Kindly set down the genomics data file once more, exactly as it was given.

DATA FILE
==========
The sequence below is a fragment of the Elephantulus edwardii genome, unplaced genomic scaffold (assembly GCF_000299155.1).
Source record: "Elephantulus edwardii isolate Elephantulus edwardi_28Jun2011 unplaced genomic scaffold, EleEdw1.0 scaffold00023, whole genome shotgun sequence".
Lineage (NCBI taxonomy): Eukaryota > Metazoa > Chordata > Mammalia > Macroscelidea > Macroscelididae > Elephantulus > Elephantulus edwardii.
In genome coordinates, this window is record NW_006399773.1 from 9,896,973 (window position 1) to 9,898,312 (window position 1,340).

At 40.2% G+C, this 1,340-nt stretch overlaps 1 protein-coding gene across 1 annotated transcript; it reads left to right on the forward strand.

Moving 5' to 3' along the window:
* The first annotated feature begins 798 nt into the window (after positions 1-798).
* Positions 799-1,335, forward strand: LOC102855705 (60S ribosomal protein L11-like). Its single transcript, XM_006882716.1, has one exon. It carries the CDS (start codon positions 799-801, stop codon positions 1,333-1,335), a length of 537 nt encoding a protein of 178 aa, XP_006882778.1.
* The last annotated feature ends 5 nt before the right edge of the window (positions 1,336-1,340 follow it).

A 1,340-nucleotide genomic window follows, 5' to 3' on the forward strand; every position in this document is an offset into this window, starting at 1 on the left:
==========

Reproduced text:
The sequence below is a fragment of the Elephantulus edwardii genome, unplaced genomic scaffold (assembly GCF_000299155.1).
Source record: "Elephantulus edwardii isolate Elephantulus edwardi_28Jun2011 unplaced genomic scaffold, EleEdw1.0 scaffold00023, whole genome shotgun sequence".
Lineage (NCBI taxonomy): Eukaryota > Metazoa > Chordata > Mammalia > Macroscelidea > Macroscelididae > Elephantulus > Elephantulus edwardii.
In genome coordinates, this window is record NW_006399773.1 from 9,896,973 (window position 1) to 9,898,312 (window position 1,340).

At 40.2% G+C, this 1,340-nt stretch overlaps 1 protein-coding gene across 1 annotated transcript; it reads left to right on the forward strand.

Moving 5' to 3' along the window:
* The first annotated feature begins 798 nt into the window (after positions 1-798).
* Positions 799-1,335, forward strand: LOC102855705 (60S ribosomal protein L11-like). Its single transcript, XM_006882716.1, has one exon. It carries the CDS (start codon positions 799-801, stop codon positions 1,333-1,335), a length of 537 nt encoding a protein of 178 aa, XP_006882778.1.
* The last annotated feature ends 5 nt before the right edge of the window (positions 1,336-1,340 follow it).

A 1,340-nucleotide genomic window follows, 5' to 3' on the forward strand; every position in this document is an offset into this window, starting at 1 on the left: